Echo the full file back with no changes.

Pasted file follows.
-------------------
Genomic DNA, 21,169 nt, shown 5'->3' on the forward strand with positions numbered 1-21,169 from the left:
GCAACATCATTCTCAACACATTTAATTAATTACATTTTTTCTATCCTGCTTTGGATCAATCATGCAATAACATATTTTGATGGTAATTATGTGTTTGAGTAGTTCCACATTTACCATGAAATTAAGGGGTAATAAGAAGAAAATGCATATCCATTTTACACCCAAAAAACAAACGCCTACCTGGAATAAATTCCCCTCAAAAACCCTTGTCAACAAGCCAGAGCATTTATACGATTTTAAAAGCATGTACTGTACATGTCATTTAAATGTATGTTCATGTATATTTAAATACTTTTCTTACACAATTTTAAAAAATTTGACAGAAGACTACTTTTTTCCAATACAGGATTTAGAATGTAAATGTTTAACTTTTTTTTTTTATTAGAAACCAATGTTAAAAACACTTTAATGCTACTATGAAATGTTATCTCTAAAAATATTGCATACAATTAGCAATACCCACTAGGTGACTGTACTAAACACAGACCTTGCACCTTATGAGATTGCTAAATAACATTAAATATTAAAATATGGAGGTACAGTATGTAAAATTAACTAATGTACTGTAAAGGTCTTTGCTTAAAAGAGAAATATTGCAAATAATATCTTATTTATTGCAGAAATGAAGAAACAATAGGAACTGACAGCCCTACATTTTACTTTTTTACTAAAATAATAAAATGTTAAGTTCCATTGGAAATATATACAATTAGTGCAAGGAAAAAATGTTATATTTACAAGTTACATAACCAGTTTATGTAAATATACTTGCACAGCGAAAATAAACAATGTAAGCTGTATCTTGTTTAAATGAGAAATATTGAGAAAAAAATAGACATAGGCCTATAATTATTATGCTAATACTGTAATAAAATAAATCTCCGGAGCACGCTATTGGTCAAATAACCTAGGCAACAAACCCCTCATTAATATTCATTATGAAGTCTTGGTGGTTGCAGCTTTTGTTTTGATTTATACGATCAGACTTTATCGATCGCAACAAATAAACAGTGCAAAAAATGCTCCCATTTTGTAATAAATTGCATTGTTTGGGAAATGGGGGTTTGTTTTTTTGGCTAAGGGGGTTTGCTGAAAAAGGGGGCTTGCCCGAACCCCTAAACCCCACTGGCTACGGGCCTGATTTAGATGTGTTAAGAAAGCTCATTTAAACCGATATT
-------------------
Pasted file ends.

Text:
Genomic DNA, 21,169 nt, shown 5'->3' on the forward strand with positions numbered 1-21,169 from the left:
GCAACATCATTCTCAACACATTTAATTAATTACATTTTTTCTATCCTGCTTTGGATCAATCATGCAATAACATATTTTGATGGTAATTATGTGTTTGAGTAGTTCCACATTTACCATGAAATTAAGGGGTAATAAGAAGAAAATGCATATCCATTTTACACCCAAAAAACAAACGCCTACCTGGAATAAATTCCCCTCAAAAACCCTTGTCAACAAGCCAGAGCATTTATACGATTTTAAAAGCATGTACTGTACATGTCATTTAAATGTATGTTCATGTATATTTAAATACTTTTCTTACACAATTTTAAAAAATTTGACAGAAGACTACTTTTTTCCAATACAGGATTTAGAATGTAAATGTTTAACTTTTTTTTTTTATTAGAAACCAATGTTAAAAACACTTTAATGCTACTATGAAATGTTATCTCTAAAAATATTGCATACAATTAGCAATACCCACTAGGTGACTGTACTAAACACAGACCTTGCACCTTATGAGATTGCTAAATAACATTAAATATTAAAATATGGAGGTACAGTATGTAAAATTAACTAATGTACTGTAAAGGTCTTTGCTTAAAAGAGAAATATTGCAAATAATATCTTATTTATTGCAGAAATGAAGAAACAATAGGAACTGACAGCCCTACATTTTACTTTTTTACTAAAATAATAAAATGTTAAGTTCCATTGGAAATATATACAATTAGTGCAAGGAAAAAATGTTATATTTACAAGTTACATAACCAGTTTATGTAAATATACTTGCACAGCGAAAATAAACAATGTAAGCTGTATCTTGTTTAAATGAGAAATATTGAGAAAAAAATAGACATAGGCCTATAATTATTATGCTAATACTGTAATAAAATAAATCTCCGGAGCACGCTATTGGTCAAATAACCTAGGCAACAAACCCCTCATTAATATTCATTATGAAGTCTTGGTGGTTGCAGCTTTTGTTTTGATTTATACGATCAGACTTTATCGATCGCAACAAATAAACAGTGCAAAAAATGCTCCCATTTTGTAATAAATTGCATTGTTTGGGAAATGGGGGTTTGTTTTTTTGGCTAAGGGGGTTTGCTGAAAAAGGGGGCTTGCCCGAACCCCTAAACCCCACTGGCTACGGGCCTGATTTAGATGTGTTAAGAAAGCTCATTTAAACCGATATT